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USS Essex completes support of Operation Tomodachi

USS EssexU.S. Pacific Fleet PACIFIC OCEAN (April 6, 2011) The amphibious assault ship USS Essex (LHD 2) – Official prepares for a farewell formation steam with the Japan Maritime Self Defense Force Ship JS Hyuga (DDH 181). Essex, with the embarked 31st Marine Expeditionary Unit, has completed operations off the coast of Kesennuma in northeastern Japan, in support of Operation Tomodachi. (U.S. Navy photo by Mass Communication Specialist 2nd Class Mark R. Alvarez)

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Reagan (CVN-76) Cleanup

U.S.S. Reagan DECON

Marines wash the surface of an F/A-18C Hornet

Lance Cpl. Juan Olguin, from Lakewood, Calif., sprays the surface of an F/A-18C Hornet assigned to the Death Rattlers of Marine Fighter Attack Squadron (VMFA) 323 aboard the aircraft carrier USS Ronald Reagan during a countermeasure wash down on the flight deck. Sailors scrubbed the external surfaces on the flight deck and island superstructure to remove potential radiation contamination. Ronald Reagan is operating off the coast of Japan providing humanitarian assistance as directed in support of Operation Tomodachi.

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USS Essex nears the coast of Japan

 USS Essex (LHD 2)U.S. Pacific Fleet

PACIFIC OCEAN (March 27, 2011) USS Essex (LHD 2), with the 31st Marine Expeditionary Unit aboard, nears the coast of Japan at sunrise. The 31st MEU and Amphibious Squadron 11 delivered food, water, comfort items and commercial repair vehicl…es to residents on the isolated island of Oshima, off the coast of Kessennuma, using U.S. Navy landing craft. Marines and Sailors of the 31st MEU are conducting humanitarian aid and disaster relief missions in northeast Japan in coordination with Japanese Self Defense Forces. (U.S. Marine Corps photo by Capt. Caleb Eames)

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Reagan Crew Works to Keep Radiation Contamination Down

Navy crew members mop the flight deck March 23 to remove radioactive contamination from the aircraft carrier Ronald Reagan off the Japanese coast.

From: Marine Corps Times

… “I don’t know of any aircraft carrier that’s ever been contaminated like this,” he said.

Powell, the radiation officer, said that he only got two hours of sleep from Sunday until Wednesday. By then, things had calmed down significantly.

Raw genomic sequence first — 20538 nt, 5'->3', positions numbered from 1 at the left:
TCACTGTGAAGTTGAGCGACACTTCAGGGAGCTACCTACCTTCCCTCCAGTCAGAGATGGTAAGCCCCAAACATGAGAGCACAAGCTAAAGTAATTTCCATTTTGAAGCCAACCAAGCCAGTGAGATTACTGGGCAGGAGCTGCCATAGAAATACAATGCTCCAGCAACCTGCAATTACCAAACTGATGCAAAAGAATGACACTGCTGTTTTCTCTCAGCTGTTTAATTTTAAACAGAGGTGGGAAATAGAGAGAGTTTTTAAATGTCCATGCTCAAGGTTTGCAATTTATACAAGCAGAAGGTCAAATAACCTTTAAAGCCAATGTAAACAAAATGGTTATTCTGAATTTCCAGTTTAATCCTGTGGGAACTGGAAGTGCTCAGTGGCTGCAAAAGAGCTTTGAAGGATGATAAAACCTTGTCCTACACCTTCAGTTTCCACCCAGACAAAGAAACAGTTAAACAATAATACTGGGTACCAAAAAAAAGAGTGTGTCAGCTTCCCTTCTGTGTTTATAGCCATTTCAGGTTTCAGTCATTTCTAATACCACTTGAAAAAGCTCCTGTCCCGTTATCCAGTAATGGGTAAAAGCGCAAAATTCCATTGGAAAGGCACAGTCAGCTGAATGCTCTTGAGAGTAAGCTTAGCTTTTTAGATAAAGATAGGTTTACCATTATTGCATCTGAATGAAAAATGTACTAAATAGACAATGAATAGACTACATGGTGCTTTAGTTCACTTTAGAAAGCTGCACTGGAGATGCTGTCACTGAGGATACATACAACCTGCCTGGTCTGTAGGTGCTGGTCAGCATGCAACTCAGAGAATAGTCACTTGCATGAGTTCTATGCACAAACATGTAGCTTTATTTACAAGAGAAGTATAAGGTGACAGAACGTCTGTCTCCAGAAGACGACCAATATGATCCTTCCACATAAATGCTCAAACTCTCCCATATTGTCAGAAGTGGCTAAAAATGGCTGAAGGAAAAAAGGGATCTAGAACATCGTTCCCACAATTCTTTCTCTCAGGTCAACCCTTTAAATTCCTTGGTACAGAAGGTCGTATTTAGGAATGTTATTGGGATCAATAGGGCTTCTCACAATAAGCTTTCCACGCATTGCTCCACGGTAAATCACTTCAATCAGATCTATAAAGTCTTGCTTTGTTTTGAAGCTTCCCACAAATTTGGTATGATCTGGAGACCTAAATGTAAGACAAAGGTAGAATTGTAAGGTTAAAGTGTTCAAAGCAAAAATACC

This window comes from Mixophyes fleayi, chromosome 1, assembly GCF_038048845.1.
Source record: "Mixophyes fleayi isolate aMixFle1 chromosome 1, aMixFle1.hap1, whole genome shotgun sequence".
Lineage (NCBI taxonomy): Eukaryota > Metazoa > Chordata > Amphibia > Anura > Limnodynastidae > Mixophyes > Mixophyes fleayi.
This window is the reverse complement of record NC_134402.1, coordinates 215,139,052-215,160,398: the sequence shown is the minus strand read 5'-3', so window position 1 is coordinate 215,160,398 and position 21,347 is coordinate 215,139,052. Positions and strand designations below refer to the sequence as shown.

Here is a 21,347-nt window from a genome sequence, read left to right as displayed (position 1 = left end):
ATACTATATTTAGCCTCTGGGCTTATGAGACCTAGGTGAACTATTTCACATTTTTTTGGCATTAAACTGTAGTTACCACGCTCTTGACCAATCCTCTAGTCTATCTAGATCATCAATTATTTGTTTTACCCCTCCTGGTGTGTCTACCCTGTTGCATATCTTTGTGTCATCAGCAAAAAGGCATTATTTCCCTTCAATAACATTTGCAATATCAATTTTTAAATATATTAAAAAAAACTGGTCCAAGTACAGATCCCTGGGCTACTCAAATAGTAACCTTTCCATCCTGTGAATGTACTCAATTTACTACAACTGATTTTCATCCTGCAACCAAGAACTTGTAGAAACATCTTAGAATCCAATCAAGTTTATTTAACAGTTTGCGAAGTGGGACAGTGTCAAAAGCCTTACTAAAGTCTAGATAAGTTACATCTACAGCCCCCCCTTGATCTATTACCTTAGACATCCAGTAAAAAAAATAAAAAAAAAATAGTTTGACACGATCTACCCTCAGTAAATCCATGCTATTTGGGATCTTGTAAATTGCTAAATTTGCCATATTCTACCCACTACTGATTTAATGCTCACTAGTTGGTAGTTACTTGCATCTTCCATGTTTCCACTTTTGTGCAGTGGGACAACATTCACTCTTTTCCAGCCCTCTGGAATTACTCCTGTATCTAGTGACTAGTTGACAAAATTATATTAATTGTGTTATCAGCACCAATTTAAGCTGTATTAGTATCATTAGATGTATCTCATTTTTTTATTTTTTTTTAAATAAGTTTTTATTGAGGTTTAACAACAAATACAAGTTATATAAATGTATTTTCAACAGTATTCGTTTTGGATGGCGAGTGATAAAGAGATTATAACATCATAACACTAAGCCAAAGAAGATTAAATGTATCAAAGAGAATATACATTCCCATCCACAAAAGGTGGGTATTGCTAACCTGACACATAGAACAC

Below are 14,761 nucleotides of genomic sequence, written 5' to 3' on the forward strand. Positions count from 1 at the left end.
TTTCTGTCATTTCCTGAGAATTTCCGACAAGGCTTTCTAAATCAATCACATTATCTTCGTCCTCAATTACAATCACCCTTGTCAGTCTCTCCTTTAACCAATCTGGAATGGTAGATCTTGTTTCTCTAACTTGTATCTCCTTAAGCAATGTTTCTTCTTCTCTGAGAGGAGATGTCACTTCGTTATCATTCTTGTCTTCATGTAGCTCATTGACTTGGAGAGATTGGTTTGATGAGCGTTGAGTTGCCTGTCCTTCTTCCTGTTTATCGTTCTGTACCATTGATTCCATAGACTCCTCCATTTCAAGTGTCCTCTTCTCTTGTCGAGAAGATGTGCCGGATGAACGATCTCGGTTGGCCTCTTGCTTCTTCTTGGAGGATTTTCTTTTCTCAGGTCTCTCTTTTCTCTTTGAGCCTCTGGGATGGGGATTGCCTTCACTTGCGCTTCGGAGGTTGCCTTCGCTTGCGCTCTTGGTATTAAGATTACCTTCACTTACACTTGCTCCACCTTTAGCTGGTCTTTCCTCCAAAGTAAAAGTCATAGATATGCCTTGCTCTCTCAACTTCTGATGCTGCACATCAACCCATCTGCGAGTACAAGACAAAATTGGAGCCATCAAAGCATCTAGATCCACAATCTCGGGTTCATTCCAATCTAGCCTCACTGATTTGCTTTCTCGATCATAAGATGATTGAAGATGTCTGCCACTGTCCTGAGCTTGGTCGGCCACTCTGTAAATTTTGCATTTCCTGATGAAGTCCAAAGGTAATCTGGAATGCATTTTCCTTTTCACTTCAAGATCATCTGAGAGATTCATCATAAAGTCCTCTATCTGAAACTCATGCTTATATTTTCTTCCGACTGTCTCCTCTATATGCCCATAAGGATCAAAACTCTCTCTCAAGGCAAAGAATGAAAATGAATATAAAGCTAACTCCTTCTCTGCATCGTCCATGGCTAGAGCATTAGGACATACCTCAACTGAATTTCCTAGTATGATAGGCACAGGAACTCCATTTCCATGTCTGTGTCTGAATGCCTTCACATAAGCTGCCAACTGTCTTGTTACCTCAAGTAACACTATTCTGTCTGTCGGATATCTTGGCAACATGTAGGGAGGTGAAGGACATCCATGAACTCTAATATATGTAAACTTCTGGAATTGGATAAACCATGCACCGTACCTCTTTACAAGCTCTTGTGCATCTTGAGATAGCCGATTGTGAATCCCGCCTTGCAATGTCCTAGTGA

That doesn’t mean, however, that the ship has lowered its vigilance. Visitors coming aboard even nine days later were thoroughly checked, as are crews still coming back from relief missions.

The mass cleanup of the ship’s surface Wednesday was considered largely successful, although commanding officer Capt. Thom Burke, in an announcement over the vessel’s public address system the next day, said that some “hot spots” remained.

more

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HS-4 Black Knights in Japan

Helicopter AntiSubmarine Squadron 4

Helicopter AntiSubmarine Squadron 4 Nadia Brouillette, a Navy helicopter pilot of the USS Ronald Reagan (CVN76), presents a teddy bear to a baby during “Operation Tomodachi“ to deliver supply to the evacuees in an earthquake and tsunami devastated area in Kesennuma, Miyagi Prefecture in Japan.

 

Helicopter AntiSubmarine Squadron 4

Japanese citizens unload food and water from a Navy helicopter off of the aircraft carrier USS Ronald Reagan, which is providing humanitarian assistance to quake-devastated parts of Japan

From: MSNBC

When United States Navy helicopters swept down on the school in a ruined Japanese village, survivors first looked hesitantly from the windows. Then they rushed out, helping unload food, water and clothes. They clasped hands with the Americans. Some embraced them.

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Women of USS RONALD REAGAN (CVN 76)

This video from 2009 is kind of fun but the really interesting thing is all of the comments on YouTube thanking the crew for their help in the ongoing  tsunami relief effort.

This is typical:

Thank you to you all from Japan!

Japanese ppl never forget your assistance.

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Radiation Cancer Risks

Radiation Cancer Risks

U.S. Army guidelines for safety in radioactive environments.

Radiation Risks

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Red Alert: Radiation Rising and Heading South in Japan

This report is published by Stratfor.

The nuclear reactor situation in Japan has deteriorated significantly. Two more explosions occurred at the Fukushima Daiichi nuclear power plant on March 15.

The first occurred at 6:10 a.m. local time at reactor No. 2, which had seen nuclear fuel rods exposed for several hours after dropping water levels due to mishaps in the emergency cooling efforts. Within three hours the amount of radiation at the plant rose to 163 times the previously recorded level, according to Japan’s Nuclear and Industrial Safety Agency. Read the rest of this entry »